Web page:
For those of you that read this blog with any regularlity (and my hearty thanks to you), my apologies for the lack of posts this past week. I’ve had a bit of a personal emergency that’s put all other tasks on the far back burner. I hope to start posting again by the end of this forthcoming week, including some detailed posts on the Yii framework.
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Through Amazon’s Author Connect service, Amazon.com now has a “home page” for my work. Right now, my author page there lists all of my books, has my bibliography, and displays the feed for this blog (which means, in a circular connection, this post about Amazon’s service will show up there, too). In time Amazon plans on adding more features. This doesn’t really affect me much, although if it helps people find my work, all the better. The best thing for me is that I no longer have to maintain two blogs: my own and one at Amazon.
Through an Amazon service, this blog is now available for reading on Amazon’s Kindle. It’s a subscription service, priced at $1.99/month (for what it’s worth Amazon sets the price and keeps most of the money). I don’t know what kind of interest there is in this, but I thought I’d make it an option. This does mean I’ll need to work harder to make the blog content meaningful, though, if people will be paying good money for it! If there’s anything you’d like to see in this blog, or see more or less of, please let me know.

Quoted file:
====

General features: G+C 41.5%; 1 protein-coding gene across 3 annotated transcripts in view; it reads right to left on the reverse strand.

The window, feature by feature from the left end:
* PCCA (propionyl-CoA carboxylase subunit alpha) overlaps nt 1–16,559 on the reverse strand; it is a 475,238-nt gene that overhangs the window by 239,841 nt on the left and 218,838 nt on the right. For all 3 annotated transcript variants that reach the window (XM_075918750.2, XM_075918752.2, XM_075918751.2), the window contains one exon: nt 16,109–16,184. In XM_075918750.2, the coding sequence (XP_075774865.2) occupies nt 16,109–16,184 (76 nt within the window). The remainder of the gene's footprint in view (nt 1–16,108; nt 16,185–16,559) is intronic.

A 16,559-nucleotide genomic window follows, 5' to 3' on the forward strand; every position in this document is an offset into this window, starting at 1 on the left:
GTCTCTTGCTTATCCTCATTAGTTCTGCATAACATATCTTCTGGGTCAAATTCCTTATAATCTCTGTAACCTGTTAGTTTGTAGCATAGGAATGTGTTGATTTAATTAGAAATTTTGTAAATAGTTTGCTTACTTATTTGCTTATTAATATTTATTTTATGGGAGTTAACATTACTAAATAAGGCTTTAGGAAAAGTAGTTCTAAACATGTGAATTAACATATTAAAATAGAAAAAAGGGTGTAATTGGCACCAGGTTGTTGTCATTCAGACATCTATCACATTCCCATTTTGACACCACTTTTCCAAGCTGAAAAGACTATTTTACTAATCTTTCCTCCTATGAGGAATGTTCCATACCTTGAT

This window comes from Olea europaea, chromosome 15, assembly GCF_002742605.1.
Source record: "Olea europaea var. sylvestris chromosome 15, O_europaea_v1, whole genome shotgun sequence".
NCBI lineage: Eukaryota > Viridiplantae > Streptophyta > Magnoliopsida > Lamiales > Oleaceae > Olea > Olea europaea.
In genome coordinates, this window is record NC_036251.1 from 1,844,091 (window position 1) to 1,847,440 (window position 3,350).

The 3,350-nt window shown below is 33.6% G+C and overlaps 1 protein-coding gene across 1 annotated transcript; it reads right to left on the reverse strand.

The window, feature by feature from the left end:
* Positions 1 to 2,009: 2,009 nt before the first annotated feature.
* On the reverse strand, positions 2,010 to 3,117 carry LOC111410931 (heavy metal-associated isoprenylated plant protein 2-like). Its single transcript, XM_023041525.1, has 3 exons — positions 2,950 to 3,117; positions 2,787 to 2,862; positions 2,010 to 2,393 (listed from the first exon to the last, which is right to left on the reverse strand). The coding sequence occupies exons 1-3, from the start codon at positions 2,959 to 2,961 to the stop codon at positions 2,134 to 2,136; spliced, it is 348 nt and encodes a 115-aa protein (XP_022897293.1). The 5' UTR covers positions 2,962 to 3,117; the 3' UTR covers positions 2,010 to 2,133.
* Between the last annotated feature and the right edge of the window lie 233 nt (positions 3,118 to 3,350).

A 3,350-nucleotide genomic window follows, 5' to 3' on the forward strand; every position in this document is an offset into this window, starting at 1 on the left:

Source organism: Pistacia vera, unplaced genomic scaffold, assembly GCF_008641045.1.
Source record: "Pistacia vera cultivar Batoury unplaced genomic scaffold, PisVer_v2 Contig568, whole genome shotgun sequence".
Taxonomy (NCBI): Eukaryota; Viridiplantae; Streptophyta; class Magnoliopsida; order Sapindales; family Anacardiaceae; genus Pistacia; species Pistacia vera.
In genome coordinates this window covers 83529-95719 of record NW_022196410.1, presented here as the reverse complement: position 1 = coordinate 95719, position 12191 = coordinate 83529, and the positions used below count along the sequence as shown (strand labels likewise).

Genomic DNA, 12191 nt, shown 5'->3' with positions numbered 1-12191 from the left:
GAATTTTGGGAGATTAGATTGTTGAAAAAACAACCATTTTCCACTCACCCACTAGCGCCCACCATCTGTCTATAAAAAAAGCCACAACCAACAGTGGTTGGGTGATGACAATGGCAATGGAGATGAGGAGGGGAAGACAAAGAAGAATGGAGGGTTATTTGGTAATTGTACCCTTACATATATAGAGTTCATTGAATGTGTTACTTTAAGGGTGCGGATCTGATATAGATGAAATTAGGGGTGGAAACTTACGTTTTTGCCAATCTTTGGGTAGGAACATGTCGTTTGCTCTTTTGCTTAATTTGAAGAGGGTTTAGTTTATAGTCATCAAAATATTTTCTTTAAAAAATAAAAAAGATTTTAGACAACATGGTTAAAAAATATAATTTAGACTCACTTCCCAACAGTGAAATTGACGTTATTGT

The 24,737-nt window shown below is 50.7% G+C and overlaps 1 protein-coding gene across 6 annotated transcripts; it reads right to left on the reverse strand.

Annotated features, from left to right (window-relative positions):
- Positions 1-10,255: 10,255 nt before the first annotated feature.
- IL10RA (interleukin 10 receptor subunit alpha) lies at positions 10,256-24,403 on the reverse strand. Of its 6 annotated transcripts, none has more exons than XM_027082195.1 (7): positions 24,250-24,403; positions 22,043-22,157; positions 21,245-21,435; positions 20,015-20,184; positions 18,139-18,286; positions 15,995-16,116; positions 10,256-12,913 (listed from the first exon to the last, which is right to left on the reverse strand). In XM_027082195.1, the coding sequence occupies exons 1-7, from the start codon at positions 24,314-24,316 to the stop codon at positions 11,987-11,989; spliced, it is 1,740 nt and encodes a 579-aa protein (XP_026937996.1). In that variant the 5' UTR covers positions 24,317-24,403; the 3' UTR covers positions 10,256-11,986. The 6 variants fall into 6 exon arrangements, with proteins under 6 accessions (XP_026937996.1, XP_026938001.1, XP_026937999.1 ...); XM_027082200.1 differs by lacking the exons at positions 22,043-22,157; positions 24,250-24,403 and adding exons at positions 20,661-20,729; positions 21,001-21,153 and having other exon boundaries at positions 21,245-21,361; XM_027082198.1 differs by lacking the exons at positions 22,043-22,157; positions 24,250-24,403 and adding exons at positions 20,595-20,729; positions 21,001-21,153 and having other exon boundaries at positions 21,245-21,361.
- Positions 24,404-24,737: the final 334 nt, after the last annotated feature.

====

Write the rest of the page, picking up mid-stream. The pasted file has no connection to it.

There won’t be any new posts for the next week as I’m planning on taking some time off to enjoy the holidays. I will post some more before the end of the year, though, and I have already started some very rough drafts. The topics to be covered over the next month or so include better error reporting, choosing development tools (IDE’s and text editors), and some notes on the 2008 Adobe MAX conference and my first foray into Flex and Flex Builder. Thanks for your interest in what I have to say and happy holidays to those that celebrate holidays around this time of year.
I began my computer consulting career in 1999 as a PHP programmer. For several years, all of the Web sites I created were written in PHP. (I have done a couple of ASP.NET sites, and although I find the technology and the development tools to be impressive, the requirements that you develop and run ASP.NET on Windows is a non-starter for me.) In 2005, while at the Apple Worldwide Developer Conference, I first played with the Ruby on Rails framework, released a couple of months earlier. So, like many people, I came to Ruby after seeing how brilliant the Rails framework was. At that time, there really were no PHP frameworks that were comparable, although perhaps the Zend Framework, among others, are close enough today. I wanted to talk a bit about how I see PHP and Ruby, but first, a discussion of frameworks… Continue Reading…